Men, here’s how to help your wife breastfeed this holiday season (Photo: Getty Images/Thinkstock)

By Dr Preeti Gangan

The holiday season is a busy time as extended families get together to celebrate festivities. It can be a tiring time for new parents, especially nursing mothers as it is difficult to maintain their regular breastfeeding or pumping schedule. The routine gets affected due to travelling, preparing large meals or having to socialise with family and friends. This inadvertently leads to a decrease in milk supply and maybe even putting an end to the breastfeeding relationship.

Below are tips on how men can aid their wives in having a smooth nursing journey during the holidays.

Create a plan

If you both are out for a larger part of the day, you can carry a mobile or manual breast pump. You can always feed your baby from the expressed milk. If you’re in a busy shopping street or surrounded by people, it can get difficult to find a private space and hence think about your route in advance and be aware of department store ladies’ room or a breastfeeding friendly café where you could stop to feed.

During flying

While there are restrictions on the liquids you can take on a plane, they don’t apply to food or milk for your baby. That means you can take what you need for the journey in your hand luggage. This includes expressed breastmilk. Separate your breast milk from all the other liquids, gels and aerosols in your carry-on bag. It is always good to check with the airline about their on-board policies so that if a situation should arise on board you will be prepared. There can be an issue with using an electric pump in the absence of an electric outlet; so you can use a battery pump with a rechargeable battery or a manual pump.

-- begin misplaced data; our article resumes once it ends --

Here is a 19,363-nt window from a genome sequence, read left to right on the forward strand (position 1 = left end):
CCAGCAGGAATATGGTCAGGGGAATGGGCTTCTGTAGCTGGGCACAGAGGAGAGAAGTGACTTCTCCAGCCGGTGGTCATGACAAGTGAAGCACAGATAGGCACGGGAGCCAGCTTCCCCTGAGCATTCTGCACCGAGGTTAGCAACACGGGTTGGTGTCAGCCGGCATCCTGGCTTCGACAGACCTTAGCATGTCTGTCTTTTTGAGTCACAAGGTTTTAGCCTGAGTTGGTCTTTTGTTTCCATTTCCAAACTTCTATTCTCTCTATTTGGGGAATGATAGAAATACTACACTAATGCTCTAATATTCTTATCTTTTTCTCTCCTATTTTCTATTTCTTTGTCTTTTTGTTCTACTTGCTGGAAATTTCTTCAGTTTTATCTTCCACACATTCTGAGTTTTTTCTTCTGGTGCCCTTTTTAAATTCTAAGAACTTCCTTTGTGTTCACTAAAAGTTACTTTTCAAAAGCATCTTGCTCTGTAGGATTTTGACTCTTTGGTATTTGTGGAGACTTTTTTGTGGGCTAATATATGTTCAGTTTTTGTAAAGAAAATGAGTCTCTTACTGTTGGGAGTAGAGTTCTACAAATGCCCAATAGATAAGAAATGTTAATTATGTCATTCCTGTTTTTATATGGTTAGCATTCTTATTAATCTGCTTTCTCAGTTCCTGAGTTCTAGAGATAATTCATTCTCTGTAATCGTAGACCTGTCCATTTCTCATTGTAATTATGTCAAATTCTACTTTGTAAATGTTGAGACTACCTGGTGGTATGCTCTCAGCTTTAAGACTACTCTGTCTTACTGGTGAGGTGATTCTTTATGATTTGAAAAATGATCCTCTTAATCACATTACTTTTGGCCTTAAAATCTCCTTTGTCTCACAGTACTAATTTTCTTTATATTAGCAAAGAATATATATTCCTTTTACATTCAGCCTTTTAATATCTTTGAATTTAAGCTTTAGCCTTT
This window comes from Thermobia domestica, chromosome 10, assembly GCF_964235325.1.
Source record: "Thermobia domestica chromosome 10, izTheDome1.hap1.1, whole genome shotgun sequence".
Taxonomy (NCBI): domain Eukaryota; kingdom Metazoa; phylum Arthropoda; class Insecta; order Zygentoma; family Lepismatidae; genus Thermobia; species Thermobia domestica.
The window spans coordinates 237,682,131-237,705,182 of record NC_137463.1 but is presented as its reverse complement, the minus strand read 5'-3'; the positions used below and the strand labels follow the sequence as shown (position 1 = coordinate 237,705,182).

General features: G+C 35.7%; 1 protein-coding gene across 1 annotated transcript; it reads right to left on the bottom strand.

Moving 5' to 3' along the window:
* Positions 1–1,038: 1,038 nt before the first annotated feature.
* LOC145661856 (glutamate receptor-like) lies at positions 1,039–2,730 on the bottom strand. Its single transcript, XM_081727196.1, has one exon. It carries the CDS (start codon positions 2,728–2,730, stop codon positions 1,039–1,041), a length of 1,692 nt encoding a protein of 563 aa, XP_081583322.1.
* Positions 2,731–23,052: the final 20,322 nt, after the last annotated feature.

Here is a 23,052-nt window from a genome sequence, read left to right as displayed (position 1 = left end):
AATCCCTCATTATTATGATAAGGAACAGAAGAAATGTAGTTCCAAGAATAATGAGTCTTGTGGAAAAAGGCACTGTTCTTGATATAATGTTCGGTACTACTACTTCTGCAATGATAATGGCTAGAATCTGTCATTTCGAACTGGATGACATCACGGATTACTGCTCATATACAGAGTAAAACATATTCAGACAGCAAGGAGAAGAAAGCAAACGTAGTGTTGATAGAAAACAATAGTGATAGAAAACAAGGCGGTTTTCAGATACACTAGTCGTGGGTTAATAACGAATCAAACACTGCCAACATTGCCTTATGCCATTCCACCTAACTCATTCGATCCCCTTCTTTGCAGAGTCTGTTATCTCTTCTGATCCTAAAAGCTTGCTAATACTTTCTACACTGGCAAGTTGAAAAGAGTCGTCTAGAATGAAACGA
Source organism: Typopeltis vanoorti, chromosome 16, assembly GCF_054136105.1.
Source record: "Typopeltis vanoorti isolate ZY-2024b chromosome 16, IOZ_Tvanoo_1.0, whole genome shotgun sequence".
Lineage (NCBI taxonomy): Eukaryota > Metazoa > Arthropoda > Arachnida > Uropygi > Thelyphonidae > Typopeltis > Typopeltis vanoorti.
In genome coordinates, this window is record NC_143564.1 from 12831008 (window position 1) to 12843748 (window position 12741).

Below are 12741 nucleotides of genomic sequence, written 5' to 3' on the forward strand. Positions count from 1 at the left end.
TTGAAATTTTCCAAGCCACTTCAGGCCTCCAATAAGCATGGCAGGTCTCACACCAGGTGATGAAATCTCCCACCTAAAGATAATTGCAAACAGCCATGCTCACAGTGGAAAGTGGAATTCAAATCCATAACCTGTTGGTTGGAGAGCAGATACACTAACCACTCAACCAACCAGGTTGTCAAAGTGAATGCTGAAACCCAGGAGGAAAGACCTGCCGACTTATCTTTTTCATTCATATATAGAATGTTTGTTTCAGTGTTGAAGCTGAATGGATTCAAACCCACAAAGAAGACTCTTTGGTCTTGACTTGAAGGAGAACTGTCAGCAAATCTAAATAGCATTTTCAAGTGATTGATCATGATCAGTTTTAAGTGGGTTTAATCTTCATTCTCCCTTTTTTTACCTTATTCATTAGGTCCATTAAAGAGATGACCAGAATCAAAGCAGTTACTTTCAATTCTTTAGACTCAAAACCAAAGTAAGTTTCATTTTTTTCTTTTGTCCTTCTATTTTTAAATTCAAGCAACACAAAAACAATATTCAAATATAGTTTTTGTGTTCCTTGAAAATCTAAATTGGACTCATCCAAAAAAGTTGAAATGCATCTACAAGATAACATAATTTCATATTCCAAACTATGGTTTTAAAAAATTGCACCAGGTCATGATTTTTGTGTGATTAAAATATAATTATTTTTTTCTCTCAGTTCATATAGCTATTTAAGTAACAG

Let the family know

It’s okay to let family and friends know that she is breastfeeding so that she can easily excuse herself during the scheduled feeding time. This is also important so that she doesn’t feel embarrassed and uncomfortable. Ask for a private space if you are visiting someone and if you’re hosting a party, be sure to ask for help.

Dress comfortably

It is advised to dress comfortably so she can wear a good maternity and nursing bra and breastfeeding tops and dresses. Do bring a breastfeeding sling which is quite useful as keeping the baby close will help catch feeding cues.

Plenty of breaks

Do take plenty of breaks to feed the baby and make sure that the baby is not getting impatient or disturbed because of the change in surroundings. She should not forget to eat herself.

The holidays are a wonderful time when everyone comes together. It is a time for the mother to embrace the breastfeeding difference and for you, to help others understand it and seek help when needed. Do take advice from experienced members but the end call should be of you and your wife on what is best for your baby.

(The writer is an IBCLC certified consultant, paediatrician.)

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